Mavaza Legal Opinion On CCC 12 Verdict | FULL TEXT
28 July 2023
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Ruling by the high Court excluding late submission of candidature.

By Dr Masimba Mavaza | A High Court judge on Thursday 27th July 2023 barred 12 Citizens Coalition for Change (CCC) candidates for the National Assembly from taking part in the August 23 elections, ruling that their nomination papers were filed out of time.
Justice Bongani Ndlovu’s judgement carries mixed feelings in the legal fraternity and raised devastating consequences for the country’s main opposition party which now cannot have any representation in the Senate from Bulawayo province, or take up any youth and women’s quota seats in the National Assembly, where seats are allocated on the basis of proportional representation based on votes each party obtains in elections for National Assembly representatives.
“It also means the party is now denied a decent share of cash under the Political Parties (Finance) Act because that’s only determined by votes for National Assembly candidates,”

We all know that His Excellence President ED Munangagwa announced the date for the harmonised elections in Zimbabwe, as the 23rd August 2023. Consequently the deadline time and date for submission of candature for contesting the elections would be 21 June 2023 at 16:00 hours.

Political parties and prospective parliamentary candidates knew of these dates for months.

On the 21 June 2023, 12 CCC candidates submitted their papers to the Electoral Register at 16:01 or there after. This was clearly after the appointed deadline. The submissions were rightly disqualified on the basis that they were late submissions.
The applicants weee moving the judge to grant them a declaratur and consequential relief.

The premise of the application on the provisions ofthe Electoral Act /Chapter 2:131 (“the Act”). Their bone
of contention was that the commission which sat as the nomination court at the Bulawayo Magistrates Court, Tredgold Building on 21 June 2023 violated the law, in particular, s 46[7) & [87 ofthe Act when it accepted the Respondents’ nomination papers for election to members of
the National House of Assembly ofZimbabwe in the election which are to be held on 23 August 2023 after 1600 Hours and proceeded to sit to the early hours of 22 June 2023. They,
accordingly: seek a declaration to the effect that the decision of-the nomination court isnull and void and consequently, be set aside and that the names of the affected Respondents be excluded,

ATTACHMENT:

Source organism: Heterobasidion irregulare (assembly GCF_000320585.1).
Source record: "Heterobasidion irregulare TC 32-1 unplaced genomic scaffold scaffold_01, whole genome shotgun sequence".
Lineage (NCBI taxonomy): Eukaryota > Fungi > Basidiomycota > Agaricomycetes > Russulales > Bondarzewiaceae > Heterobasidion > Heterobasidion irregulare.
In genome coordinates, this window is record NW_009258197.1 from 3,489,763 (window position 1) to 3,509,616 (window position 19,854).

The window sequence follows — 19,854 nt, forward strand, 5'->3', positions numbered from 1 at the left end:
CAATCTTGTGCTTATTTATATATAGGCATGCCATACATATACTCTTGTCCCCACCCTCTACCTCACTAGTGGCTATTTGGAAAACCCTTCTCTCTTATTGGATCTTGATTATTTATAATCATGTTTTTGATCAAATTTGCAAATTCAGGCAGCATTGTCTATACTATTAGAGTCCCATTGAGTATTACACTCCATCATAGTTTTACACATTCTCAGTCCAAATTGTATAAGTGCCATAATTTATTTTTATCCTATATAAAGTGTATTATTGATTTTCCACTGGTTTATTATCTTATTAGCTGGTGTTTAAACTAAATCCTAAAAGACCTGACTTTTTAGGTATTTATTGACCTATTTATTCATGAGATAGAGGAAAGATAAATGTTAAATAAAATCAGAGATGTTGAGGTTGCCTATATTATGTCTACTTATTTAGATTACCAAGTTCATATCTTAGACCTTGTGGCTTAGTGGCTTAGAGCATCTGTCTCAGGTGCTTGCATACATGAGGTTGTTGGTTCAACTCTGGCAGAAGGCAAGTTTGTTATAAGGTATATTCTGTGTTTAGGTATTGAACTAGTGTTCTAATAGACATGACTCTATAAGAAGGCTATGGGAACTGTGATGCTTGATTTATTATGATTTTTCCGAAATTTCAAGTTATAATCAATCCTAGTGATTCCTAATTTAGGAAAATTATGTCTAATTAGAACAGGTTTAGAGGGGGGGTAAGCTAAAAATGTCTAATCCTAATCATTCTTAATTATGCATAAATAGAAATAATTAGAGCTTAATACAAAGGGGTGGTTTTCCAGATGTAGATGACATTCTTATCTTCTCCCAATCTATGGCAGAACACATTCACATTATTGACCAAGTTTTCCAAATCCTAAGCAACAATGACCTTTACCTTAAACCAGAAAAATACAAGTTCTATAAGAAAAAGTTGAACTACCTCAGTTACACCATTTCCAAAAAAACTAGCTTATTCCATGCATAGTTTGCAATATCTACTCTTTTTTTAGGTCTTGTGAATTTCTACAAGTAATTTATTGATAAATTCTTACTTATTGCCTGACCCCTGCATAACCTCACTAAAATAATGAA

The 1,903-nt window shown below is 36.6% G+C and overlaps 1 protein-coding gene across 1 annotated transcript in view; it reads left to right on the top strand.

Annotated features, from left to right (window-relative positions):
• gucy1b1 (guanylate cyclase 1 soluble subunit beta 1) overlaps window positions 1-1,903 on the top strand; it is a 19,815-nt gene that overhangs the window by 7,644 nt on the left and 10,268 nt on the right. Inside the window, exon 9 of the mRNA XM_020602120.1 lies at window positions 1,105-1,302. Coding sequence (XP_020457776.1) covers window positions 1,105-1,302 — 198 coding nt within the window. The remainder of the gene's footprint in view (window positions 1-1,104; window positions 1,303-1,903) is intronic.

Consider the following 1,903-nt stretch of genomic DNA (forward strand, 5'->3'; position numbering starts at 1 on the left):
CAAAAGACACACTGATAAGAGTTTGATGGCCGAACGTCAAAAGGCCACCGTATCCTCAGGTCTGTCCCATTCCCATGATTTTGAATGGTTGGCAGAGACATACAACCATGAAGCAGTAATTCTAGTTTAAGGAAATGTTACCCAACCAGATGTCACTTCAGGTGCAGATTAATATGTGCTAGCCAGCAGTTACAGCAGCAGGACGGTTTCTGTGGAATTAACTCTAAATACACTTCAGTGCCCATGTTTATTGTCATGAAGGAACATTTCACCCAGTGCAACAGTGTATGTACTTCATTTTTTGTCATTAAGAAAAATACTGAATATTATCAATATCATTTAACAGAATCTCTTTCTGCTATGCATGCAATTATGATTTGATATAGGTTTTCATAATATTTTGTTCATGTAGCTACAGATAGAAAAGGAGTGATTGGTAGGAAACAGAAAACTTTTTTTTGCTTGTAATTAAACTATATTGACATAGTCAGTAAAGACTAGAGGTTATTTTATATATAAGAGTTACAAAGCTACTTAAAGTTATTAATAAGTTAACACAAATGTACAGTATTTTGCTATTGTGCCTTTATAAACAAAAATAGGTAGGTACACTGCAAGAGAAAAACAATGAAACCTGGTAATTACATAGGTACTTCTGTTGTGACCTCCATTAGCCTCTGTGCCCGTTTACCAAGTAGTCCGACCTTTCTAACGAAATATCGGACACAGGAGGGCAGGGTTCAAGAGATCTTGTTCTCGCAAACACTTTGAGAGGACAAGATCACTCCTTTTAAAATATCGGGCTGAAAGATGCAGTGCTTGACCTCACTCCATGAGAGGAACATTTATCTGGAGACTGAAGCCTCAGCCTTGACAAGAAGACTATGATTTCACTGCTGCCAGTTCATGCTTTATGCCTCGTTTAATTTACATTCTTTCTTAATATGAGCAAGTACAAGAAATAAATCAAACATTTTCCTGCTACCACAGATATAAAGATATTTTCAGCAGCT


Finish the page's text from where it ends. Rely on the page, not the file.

from the ballot papers which will be used in the elections to be held on 23 August 2023 of their respective constituencies.
Unsurprisingly but madly the late submitters sought to defend the decision by them to submit their papers late.
These individuals and their parties are playing hard and fast with the concept of Electorate fairness . For a start they are demanding the bending of the rules in their favour but where it suits their fancy they project themselves as advocates for astute compliance with rules and with fairness.
Justice Nokuthula Moyo delivered the judgement on behalf of Justice Ndlovu at the Bulawayo High Court. She only read the operative part, upholding an appeal by 12 Zanu PF activists who are registered voters.” The 12 separately filed appeals from each of Bulawayo’s 12 constituencies, and Justice Ndlovu had consolidated the appeals into one.
The Zanu PF activists argued that CCC candidates filed their nomination papers after the 4PM deadline on June 21. The Zimbabwe Electoral Commission had opposed the applications, insisting that the 12 had filed by 4PM.
Those challenging the decision of the Court have a big problem with understanding what lies behind the requirement of a deadline for submitting candidature. The underlying principle behind a deadline is democracy and fairness in Electoral processes. This Electoral fairness starts with the processes. The deadline marks the beginning of the election process which culminates at he ballot box. The whole train of events , from the submission of candidature papers to the voting is strictly regulated and must be marked by transparency and fairplay.

In this context relating a deadline, a deadline must be a deadline for all. An electoral process must not have as many deadlines as there are candidates submitting papers. It must be one known and one respected deadline.